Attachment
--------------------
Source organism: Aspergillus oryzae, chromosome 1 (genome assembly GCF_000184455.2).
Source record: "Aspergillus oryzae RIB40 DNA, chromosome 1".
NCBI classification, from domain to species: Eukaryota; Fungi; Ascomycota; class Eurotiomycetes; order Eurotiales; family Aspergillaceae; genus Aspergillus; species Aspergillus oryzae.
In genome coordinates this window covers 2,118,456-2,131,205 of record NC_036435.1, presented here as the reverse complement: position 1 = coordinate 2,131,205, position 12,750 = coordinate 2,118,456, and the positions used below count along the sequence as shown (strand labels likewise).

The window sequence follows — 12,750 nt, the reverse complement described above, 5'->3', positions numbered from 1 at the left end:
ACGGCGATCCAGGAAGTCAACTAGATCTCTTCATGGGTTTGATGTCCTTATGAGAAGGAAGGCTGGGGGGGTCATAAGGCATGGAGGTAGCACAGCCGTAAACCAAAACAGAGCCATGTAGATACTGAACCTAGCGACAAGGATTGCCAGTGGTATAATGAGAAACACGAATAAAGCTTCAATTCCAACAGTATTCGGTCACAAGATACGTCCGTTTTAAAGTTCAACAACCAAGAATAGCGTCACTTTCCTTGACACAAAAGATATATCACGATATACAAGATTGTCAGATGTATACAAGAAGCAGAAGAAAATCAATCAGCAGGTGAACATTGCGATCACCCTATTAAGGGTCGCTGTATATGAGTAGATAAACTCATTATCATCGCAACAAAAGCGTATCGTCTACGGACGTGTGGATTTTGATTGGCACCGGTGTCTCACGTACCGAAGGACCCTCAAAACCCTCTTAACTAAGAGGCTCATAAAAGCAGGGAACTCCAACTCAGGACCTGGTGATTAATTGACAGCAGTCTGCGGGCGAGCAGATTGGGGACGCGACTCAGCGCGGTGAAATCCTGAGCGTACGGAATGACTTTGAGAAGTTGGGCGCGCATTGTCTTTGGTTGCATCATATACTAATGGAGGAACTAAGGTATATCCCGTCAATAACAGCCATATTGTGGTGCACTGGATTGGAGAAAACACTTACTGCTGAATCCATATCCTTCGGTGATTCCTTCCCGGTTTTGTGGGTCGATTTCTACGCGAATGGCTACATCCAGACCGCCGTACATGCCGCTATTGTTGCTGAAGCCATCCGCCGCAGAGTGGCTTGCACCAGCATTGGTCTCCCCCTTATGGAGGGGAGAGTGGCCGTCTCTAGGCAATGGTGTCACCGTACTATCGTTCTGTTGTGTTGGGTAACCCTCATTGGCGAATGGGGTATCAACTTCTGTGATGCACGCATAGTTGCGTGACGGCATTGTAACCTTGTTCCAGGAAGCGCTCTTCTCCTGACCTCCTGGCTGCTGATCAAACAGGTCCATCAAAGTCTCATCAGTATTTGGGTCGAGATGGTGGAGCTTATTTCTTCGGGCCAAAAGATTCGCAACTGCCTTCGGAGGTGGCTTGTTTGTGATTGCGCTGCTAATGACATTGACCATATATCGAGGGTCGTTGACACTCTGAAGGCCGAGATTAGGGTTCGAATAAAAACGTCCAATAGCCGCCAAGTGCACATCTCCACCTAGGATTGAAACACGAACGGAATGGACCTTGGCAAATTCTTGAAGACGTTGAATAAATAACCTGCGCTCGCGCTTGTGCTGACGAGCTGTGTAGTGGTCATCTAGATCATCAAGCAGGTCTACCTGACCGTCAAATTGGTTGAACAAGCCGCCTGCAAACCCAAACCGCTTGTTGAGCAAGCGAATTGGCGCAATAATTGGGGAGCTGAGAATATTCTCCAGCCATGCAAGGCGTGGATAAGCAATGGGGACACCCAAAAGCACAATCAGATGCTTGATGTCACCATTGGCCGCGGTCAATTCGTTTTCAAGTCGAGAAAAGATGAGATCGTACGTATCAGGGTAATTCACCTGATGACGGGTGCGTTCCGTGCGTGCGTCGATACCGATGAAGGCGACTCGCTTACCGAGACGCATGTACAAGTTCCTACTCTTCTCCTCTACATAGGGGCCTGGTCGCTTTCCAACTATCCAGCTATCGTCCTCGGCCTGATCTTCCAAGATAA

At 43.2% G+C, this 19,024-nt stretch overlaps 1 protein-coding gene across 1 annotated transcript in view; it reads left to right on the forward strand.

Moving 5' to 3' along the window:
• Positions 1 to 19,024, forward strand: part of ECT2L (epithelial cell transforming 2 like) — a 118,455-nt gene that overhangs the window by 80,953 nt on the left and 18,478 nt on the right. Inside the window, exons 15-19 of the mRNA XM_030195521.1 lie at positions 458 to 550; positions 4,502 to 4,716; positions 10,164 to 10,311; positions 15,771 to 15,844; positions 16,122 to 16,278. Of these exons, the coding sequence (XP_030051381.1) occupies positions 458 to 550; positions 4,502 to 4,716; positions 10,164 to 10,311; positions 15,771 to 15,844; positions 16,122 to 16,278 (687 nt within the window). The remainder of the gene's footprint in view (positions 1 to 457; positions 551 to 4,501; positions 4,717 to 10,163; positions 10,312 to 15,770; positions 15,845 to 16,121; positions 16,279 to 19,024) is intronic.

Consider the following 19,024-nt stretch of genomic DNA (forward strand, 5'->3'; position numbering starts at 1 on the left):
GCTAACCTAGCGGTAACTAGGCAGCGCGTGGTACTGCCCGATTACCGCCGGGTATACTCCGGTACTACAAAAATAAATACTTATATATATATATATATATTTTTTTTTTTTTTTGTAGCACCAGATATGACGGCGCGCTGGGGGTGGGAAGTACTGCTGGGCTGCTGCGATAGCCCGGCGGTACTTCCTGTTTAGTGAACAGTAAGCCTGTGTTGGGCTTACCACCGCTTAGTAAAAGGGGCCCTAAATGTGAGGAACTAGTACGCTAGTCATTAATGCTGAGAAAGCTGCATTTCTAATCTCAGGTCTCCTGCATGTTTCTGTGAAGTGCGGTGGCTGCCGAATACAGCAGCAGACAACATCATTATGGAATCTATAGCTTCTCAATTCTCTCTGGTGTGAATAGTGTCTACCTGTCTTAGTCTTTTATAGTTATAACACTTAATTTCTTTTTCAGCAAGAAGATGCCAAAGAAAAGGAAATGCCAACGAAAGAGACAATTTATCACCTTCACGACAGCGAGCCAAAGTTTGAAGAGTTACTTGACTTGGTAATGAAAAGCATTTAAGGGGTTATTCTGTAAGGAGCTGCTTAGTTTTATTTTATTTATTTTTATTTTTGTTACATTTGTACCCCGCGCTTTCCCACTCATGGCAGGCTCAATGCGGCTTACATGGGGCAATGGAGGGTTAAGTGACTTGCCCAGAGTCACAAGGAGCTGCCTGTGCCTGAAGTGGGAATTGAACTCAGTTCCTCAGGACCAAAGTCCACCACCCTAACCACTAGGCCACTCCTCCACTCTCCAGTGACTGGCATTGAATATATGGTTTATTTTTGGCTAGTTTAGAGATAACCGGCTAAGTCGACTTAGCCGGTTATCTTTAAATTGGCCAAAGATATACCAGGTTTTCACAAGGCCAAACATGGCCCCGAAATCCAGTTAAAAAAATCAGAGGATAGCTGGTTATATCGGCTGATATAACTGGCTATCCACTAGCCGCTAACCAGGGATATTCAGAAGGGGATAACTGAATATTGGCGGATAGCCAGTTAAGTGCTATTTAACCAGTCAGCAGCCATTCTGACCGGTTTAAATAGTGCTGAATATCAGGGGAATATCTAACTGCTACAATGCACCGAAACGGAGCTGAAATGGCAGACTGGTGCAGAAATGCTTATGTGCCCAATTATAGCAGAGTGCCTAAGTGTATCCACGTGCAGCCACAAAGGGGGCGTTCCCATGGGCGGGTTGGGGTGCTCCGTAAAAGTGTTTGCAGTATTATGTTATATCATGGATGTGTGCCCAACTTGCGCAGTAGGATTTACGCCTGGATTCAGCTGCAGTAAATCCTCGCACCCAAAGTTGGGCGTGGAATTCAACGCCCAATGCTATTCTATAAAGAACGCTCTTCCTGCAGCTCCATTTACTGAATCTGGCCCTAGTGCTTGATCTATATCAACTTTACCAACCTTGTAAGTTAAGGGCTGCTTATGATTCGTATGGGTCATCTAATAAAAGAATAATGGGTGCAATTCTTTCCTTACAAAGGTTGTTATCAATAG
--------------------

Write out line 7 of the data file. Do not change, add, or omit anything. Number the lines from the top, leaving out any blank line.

At 43.2% G+C, this 19,024-nt stretch overlaps 1 protein-coding gene across 1 annotated transcript in view; it reads left to right on the forward strand.